Monday, June 16, 2014

Hello to King

A few weeks ago, we went to visit Bear at the therapeutic riding center. We found him hanging out in a pasture with a horse named King, who we were told was often kept with only one or two companions because he had a tendency to run the show in a herd environment.

Being the curious people we are, we asked more questions about King. We learned he is 10 years old, which made him the youngest horse with the program. He was also the only horse on the premises they don't actually use for classes. Reason being, he's reputedly a bit hard to handle.

I approached King, and he was happy enough to accept some pets. I asked about his breeding, and we learned he's half Fresian, half Tennessee Walker. We learned a little about how he'd ended up there, but soon enough the conversation moved to other things.

King did come up between Brian and I once or twice in the following days. We talked about the idea that we might be able to help with some of his problems. Still, we couldn't figure how to bring it up in a way that didn't seem totally arrogant, or how to manage it, logistically. So, in the end, we just let it go.

Then, a week ago, I got an email. It was from the therapeutic riding center, talking about how delighted they continue to be with Bear, and inquiring if we would be willing or able to try to help them with King.

Long story short, we got our barn owner's blessing, worked out the details, and today, King arrived. He'll be with us for two months.


King is really big. Like, really big. I think he's got to be well over 16hh. He has big feet, he's tall, and he carries his head in a way that is very unlike the Quarter Horses I am used to. But he's sweet and seemed mellow enough coming off the trailer. Although we didn't do much more than a bit of basic circle work before introducing him to the herd, we saw no major red flags or warning signs in that time. He was a good deal more polite than Aiden and Oliver were their first day, and I think part of his bad rap likely just comes from his intimidating hugeness.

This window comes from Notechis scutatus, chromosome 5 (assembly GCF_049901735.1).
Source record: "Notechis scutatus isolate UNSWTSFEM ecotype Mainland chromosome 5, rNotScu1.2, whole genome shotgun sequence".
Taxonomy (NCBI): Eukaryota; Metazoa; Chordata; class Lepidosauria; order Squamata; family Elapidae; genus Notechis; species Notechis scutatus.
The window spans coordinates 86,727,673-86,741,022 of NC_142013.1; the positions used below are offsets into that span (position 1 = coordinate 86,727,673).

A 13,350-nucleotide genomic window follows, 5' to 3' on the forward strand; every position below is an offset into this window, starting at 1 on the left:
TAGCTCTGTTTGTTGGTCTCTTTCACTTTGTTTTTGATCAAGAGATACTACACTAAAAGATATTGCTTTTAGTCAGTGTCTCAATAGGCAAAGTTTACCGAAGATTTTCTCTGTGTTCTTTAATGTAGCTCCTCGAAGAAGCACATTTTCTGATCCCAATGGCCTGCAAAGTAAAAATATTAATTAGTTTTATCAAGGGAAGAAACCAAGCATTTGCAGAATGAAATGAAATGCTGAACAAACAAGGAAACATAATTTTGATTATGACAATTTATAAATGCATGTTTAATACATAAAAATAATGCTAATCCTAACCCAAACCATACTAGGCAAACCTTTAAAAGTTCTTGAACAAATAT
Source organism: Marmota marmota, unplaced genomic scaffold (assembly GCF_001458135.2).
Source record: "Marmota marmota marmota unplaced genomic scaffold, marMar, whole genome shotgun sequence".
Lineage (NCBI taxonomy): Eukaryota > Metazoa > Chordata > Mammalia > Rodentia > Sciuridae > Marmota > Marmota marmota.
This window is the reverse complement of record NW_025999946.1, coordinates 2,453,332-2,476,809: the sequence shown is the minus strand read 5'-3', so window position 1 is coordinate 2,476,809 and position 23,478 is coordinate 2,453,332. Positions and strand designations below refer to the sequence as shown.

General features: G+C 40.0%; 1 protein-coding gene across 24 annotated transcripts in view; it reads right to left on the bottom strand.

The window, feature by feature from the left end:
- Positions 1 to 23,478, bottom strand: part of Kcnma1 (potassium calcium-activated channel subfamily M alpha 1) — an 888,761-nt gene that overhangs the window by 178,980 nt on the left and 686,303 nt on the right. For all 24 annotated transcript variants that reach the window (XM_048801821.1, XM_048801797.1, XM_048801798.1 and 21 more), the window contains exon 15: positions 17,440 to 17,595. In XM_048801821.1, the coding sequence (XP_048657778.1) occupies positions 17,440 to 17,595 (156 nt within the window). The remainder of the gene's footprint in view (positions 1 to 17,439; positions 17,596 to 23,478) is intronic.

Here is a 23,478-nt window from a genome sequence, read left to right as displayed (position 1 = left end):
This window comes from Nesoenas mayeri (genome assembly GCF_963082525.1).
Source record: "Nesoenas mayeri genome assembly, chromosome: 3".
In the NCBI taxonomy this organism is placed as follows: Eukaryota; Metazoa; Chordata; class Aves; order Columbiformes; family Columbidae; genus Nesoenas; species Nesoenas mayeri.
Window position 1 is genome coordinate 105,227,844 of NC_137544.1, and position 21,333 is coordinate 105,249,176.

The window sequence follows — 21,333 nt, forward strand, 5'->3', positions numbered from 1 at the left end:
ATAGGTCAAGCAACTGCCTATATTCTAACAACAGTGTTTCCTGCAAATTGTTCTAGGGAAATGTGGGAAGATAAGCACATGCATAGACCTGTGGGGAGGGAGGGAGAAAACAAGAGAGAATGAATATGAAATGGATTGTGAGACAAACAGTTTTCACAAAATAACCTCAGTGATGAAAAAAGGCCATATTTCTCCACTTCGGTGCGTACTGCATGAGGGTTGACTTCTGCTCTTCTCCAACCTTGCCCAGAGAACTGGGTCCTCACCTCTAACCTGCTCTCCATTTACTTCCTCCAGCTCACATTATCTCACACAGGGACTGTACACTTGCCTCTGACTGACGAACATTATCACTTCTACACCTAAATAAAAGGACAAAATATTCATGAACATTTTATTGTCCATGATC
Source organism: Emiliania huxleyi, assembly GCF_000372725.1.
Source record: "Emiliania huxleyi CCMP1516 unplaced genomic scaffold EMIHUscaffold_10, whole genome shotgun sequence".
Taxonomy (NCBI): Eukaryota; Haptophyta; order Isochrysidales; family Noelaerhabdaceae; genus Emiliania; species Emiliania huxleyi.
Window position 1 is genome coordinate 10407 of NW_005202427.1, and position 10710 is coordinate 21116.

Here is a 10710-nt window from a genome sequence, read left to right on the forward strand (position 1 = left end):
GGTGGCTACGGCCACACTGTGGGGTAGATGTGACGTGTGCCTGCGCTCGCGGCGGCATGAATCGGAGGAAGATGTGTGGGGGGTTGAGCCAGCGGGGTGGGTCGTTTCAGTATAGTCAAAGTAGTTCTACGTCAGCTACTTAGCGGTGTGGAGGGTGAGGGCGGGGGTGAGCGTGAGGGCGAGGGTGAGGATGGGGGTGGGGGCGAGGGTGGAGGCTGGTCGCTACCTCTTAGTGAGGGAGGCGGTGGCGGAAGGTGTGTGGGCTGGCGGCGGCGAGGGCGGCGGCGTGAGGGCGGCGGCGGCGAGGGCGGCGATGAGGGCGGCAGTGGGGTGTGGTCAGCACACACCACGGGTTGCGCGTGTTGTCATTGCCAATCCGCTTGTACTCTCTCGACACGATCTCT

So, we are pretty curious to work with him. They don't have specific goals or issues for us to address, they just want him safer for their volunteers to be around.

We also have a person coming to look at Aiden on Tuesday. We aren't even really trying to sell him yet, but the guy who sold us Laredo and Brian's filly got contacted by someone looking for a quiet, middle-aged gelding, so he sent them our way. We kinda do need to sell either Aiden or Oliver sooner rather than later at this point, but still. I sort of wish we didn't have to. I like having lots of horses.

In other news, after being sick for a month straight and taking another dramatic turn for the worse this weekend, yesterday I finally caved and went to a doctor. They think I had a cold that has turned into an infection of the sinus cavity. Yay. So now I'm on antibiotics. I haven't taken prescription medication in about 12 years, largely because I've proven to be violently allergic to every antibiotic I've ever been on in the past. Here's hoping this one turns out to get along better with my system.

5 comments:

  1. That is one very large horse. Most of the draft and draft-crosses I've meet have been super sweet, so I'm guessing he won't be too hard to work with. I kinda want to get a draft cross one of these days. I've had so many short horses, maybe it's time for a really big one. :)

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    1. Heh. I could see you on a really big horse. :)

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  2. He's gorgeous. And you're going to look gorgeous on him. :-)

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    1. Thanks Liz! You should come visit. Then you could ride him. :)

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    2. I would love that so much. (Although just getting to visit you would be worth a trip on its own.) You'll have to give me lessons, because I haven't ridden all lately, and definitely don't have the knowledge that you do.

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